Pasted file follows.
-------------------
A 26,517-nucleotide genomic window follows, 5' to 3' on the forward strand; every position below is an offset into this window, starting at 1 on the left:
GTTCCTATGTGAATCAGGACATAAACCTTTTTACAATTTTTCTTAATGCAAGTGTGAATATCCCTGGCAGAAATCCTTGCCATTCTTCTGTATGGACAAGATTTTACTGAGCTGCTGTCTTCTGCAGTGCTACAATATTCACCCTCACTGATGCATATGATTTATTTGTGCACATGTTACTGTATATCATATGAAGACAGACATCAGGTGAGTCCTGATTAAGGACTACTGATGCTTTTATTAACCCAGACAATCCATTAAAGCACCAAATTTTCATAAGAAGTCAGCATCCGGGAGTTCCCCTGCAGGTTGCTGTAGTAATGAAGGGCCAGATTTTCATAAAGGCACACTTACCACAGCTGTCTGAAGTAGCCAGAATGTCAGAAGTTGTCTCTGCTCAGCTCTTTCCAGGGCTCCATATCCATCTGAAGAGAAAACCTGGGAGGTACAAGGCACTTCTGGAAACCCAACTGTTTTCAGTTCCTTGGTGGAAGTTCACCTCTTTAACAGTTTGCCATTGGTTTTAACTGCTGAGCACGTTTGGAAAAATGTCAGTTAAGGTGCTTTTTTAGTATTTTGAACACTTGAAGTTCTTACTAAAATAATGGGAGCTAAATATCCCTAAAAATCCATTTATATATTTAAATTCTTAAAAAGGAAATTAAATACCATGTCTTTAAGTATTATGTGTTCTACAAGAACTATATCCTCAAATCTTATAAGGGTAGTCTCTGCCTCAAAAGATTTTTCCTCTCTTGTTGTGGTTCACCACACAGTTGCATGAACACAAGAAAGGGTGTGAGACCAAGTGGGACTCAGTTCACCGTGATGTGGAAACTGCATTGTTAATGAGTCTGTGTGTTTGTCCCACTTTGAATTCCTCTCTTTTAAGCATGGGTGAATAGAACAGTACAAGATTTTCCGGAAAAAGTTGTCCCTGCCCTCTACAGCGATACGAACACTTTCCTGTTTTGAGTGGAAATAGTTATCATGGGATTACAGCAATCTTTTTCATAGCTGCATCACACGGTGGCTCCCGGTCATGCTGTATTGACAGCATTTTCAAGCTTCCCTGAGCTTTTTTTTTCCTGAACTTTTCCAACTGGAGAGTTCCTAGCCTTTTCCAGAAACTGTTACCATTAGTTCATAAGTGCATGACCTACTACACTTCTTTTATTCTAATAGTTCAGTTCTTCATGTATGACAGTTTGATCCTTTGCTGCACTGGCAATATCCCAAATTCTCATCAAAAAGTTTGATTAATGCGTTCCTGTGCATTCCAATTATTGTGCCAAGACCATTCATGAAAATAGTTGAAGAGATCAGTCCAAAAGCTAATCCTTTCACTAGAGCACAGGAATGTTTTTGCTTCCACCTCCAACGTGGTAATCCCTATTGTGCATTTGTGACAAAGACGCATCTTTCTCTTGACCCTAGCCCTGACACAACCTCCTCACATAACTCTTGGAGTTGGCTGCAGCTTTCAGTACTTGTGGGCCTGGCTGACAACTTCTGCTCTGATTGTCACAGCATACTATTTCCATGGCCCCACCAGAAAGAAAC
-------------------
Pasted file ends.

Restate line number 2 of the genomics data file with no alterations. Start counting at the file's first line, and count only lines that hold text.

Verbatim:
GTTCCTATGTGAATCAGGACATAAACCTTTTTACAATTTTTCTTAATGCAAGTGTGAATATCCCTGGCAGAAATCCTTGCCATTCTTCTGTATGGACAAGATTTTACTGAGCTGCTGTCTTCTGCAGTGCTACAATATTCACCCTCACTGATGCATATGATTTATTTGTGCACATGTTACTGTATATCATATGAAGACAGACATCAGGTGAGTCCTGATTAAGGACTACTGATGCTTTTATTAACCCAGACAATCCATTAAAGCACCAAATTTTCATAAGAAGTCAGCATCCGGGAGTTCCCCTGCAGGTTGCTGTAGTAATGAAGGGCCAGATTTTCATAAAGGCACACTTACCACAGCTGTCTGAAGTAGCCAGAATGTCAGAAGTTGTCTCTGCTCAGCTCTTTCCAGGGCTCCATATCCATCTGAAGAGAAAACCTGGGAGGTACAAGGCACTTCTGGAAACCCAACTGTTTTCAGTTCCTTGGTGGAAGTTCACCTCTTTAACAGTTTGCCATTGGTTTTAACTGCTGAGCACGTTTGGAAAAATGTCAGTTAAGGTGCTTTTTTAGTATTTTGAACACTTGAAGTTCTTACTAAAATAATGGGAGCTAAATATCCCTAAAAATCCATTTATATATTTAAATTCTTAAAAAGGAAATTAAATACCATGTCTTTAAGTATTATGTGTTCTACAAGAACTATATCCTCAAATCTTATAAGGGTAGTCTCTGCCTCAAAAGATTTTTCCTCTCTTGTTGTGGTTCACCACACAGTTGCATGAACACAAGAAAGGGTGTGAGACCAAGTGGGACTCAGTTCACCGTGATGTGGAAACTGCATTGTTAATGAGTCTGTGTGTTTGTCCCACTTTGAATTCCTCTCTTTTAAGCATGGGTGAATAGAACAGTACAAGATTTTCCGGAAAAAGTTGTCCCTGCCCTCTACAGCGATACGAACACTTTCCTGTTTTGAGTGGAAATAGTTATCATGGGATTACAGCAATCTTTTTCATAGCTGCATCACACGGTGGCTCCCGGTCATGCTGTATTGACAGCATTTTCAAGCTTCCCTGAGCTTTTTTTTTCCTGAACTTTTCCAACTGGAGAGTTCCTAGCCTTTTCCAGAAACTGTTACCATTAGTTCATAAGTGCATGACCTACTACACTTCTTTTATTCTAATAGTTCAGTTCTTCATGTATGACAGTTTGATCCTTTGCTGCACTGGCAATATCCCAAATTCTCATCAAAAAGTTTGATTAATGCGTTCCTGTGCATTCCAATTATTGTGCCAAGACCATTCATGAAAATAGTTGAAGAGATCAGTCCAAAAGCTAATCCTTTCACTAGAGCACAGGAATGTTTTTGCTTCCACCTCCAACGTGGTAATCCCTATTGTGCATTTGTGACAAAGACGCATCTTTCTCTTGACCCTAGCCCTGACACAACCTCCTCACATAACTCTTGGAGTTGGCTGCAGCTTTCAGTACTTGTGGGCCTGGCTGACAACTTCTGCTCTGATTGTCACAGCATACTATTTCCATGGCCCCACCAGAAAGAAAC